Audit of care of severely acute malnourished children aged 6-59 months admitted at Alsabah Children Hospital- Juba (South Sudan).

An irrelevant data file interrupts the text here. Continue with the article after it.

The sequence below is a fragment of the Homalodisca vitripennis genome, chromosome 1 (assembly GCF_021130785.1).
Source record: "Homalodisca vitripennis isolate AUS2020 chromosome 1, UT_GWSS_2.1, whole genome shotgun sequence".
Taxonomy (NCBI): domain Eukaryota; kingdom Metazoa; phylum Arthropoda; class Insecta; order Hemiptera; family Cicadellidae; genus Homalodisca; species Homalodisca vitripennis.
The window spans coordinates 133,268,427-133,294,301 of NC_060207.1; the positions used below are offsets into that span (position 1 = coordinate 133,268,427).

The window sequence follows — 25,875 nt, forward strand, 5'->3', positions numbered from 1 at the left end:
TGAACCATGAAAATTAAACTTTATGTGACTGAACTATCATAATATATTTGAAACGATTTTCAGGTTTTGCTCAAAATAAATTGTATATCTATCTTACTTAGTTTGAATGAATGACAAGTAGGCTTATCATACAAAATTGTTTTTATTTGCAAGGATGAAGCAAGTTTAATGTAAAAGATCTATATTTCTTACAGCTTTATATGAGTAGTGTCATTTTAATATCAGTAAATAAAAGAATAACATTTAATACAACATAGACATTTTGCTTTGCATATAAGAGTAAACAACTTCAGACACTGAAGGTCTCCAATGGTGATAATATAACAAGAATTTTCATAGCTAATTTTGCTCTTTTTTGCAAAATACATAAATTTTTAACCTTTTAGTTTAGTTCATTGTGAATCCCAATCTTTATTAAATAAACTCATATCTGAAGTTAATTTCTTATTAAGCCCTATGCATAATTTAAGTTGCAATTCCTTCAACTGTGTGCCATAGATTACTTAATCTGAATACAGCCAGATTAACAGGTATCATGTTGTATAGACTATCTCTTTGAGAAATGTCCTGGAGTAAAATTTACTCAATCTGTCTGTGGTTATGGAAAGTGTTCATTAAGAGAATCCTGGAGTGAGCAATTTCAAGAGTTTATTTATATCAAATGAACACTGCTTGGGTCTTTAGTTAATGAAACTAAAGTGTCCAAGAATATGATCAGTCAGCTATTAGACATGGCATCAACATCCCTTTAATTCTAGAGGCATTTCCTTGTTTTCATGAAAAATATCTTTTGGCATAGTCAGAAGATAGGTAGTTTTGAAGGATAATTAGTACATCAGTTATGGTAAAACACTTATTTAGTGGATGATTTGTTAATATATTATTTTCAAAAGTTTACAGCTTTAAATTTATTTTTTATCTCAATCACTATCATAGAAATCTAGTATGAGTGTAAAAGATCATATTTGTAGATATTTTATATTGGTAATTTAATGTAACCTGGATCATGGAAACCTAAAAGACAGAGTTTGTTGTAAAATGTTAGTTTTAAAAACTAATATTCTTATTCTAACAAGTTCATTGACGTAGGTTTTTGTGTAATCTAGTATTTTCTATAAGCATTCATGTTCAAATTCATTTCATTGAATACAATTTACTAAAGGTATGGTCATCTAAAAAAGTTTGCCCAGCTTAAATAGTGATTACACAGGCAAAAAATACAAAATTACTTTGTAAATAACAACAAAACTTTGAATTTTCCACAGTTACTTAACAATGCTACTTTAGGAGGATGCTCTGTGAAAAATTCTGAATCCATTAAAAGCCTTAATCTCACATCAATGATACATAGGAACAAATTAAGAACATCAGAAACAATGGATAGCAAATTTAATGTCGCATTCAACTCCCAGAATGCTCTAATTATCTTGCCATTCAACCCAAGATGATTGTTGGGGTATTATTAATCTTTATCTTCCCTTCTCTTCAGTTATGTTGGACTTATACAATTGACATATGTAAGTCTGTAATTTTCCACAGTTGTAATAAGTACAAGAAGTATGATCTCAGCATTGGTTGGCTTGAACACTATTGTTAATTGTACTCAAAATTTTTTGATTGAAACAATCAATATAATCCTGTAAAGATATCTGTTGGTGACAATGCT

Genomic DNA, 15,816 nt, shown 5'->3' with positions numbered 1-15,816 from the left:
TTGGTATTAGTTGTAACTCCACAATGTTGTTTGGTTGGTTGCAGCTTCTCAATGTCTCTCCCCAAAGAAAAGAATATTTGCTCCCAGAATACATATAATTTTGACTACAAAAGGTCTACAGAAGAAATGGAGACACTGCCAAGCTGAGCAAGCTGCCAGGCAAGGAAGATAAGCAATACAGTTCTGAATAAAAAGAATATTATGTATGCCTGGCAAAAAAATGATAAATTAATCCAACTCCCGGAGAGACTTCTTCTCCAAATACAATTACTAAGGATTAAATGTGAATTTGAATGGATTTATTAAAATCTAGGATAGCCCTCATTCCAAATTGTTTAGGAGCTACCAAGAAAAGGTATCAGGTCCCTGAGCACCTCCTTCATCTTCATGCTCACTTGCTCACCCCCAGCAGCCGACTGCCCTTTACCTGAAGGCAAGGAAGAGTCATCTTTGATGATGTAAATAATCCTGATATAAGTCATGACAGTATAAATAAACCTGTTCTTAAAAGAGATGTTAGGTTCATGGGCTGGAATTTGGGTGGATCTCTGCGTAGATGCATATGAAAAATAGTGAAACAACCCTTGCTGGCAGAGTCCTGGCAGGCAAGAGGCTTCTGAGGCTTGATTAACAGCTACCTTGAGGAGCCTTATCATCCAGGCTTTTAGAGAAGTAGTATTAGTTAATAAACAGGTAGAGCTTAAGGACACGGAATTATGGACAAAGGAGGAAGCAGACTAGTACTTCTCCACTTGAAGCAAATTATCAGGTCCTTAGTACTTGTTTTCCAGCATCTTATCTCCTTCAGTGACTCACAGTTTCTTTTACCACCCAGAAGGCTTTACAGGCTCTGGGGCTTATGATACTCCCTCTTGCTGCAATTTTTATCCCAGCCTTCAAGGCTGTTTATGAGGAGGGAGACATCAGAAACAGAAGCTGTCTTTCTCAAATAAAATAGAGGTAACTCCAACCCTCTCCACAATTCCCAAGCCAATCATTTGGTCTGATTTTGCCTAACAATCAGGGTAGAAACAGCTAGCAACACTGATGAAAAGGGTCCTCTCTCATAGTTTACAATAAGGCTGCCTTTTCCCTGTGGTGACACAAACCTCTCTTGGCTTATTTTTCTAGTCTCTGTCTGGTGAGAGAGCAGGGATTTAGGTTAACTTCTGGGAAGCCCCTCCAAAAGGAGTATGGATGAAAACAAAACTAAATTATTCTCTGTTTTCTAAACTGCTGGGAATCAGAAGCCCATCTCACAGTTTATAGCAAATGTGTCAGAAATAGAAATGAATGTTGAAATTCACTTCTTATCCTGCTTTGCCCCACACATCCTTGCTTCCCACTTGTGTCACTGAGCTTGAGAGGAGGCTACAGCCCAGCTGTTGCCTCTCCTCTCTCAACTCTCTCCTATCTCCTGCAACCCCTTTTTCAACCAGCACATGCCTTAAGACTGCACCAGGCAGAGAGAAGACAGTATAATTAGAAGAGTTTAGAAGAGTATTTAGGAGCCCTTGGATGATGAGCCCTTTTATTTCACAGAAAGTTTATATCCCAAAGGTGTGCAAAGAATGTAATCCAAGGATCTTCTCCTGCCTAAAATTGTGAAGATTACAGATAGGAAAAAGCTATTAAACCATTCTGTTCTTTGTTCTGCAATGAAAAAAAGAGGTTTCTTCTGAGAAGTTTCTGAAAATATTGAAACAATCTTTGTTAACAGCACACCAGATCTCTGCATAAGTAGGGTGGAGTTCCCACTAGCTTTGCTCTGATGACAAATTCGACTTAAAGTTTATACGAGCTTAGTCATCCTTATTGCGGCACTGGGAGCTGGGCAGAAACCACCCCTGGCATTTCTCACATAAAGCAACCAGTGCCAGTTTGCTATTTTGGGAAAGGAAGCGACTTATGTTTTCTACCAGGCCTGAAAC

Introduction: Malnutrition is a critical public health concern in south Sudan where an estimated 200,000 children under five are at risk of being malnourished. With the ongoing conflict, the number is expected to rise due to displacement and food insecurity. Studies have shown that adequate and timely treatment of these children will lead to reduced mortality. Objectives: The primary objective of the study was to determine the proportion of children appropriately managed for severe acute malnutrition (SAM) according to WHO guidelines at Al-Sabah Children Hospital, and to determine the availability of the inventory commodities necessary in the management of SAM. Study Design: A hospital based longitudinal survey was conducted. Study area: Al-Sabah Children Hospital (ACH) Outpatient department and Malnutrition wards. Study Population and duration: Children admitted with diagnosis of severe acute malnutrition aged 6-59 months from 4th February to 4Th April 2015. Data collection procedure: The principal investigator visited the outpatient Department and malnutrition ward daily to recruit patients. The nutritional status of the child was assessed, this included measuring the height, weight and mid upper arm circumference. A data pro forma sheet was prepared according to steps in the WHO guidelines and applied to each patient thus assessing care provided during hospitalization. Information collected was supplemented with information obtained through a structured interview with the care givers and direct, daily observations on the wards. An inventory of commodities necessary in the management of severe malnutrition, availability and reliability of supplies was done using a self-administered questionnaire with the nurses and nutritionist. xiv Results: Overall, 49% of children had Marasmus and tended to be older than those who had kwashiorkor. Common co-morbidities at admission were malaria (42%) and gastroenteritis (39%). Of the eight steps of care evaluated, five steps were correctly followed in more than 70 % of cases. The proportion of children appropriately managed were 77% in step 1, 59% in step 2, 85.4% in step 3, 98% in step 4, 58 % in step 5 and 6. 97% in step 7 and 86% in step 8. There was lack of some essential commodities necessary for the management of severely malnourished children at ACH. Conclusion: Quality of care for children admitted with severe malnutrition at Al-Sabah children's hospital was with more than 50% of children appropriately managed in all eight steps.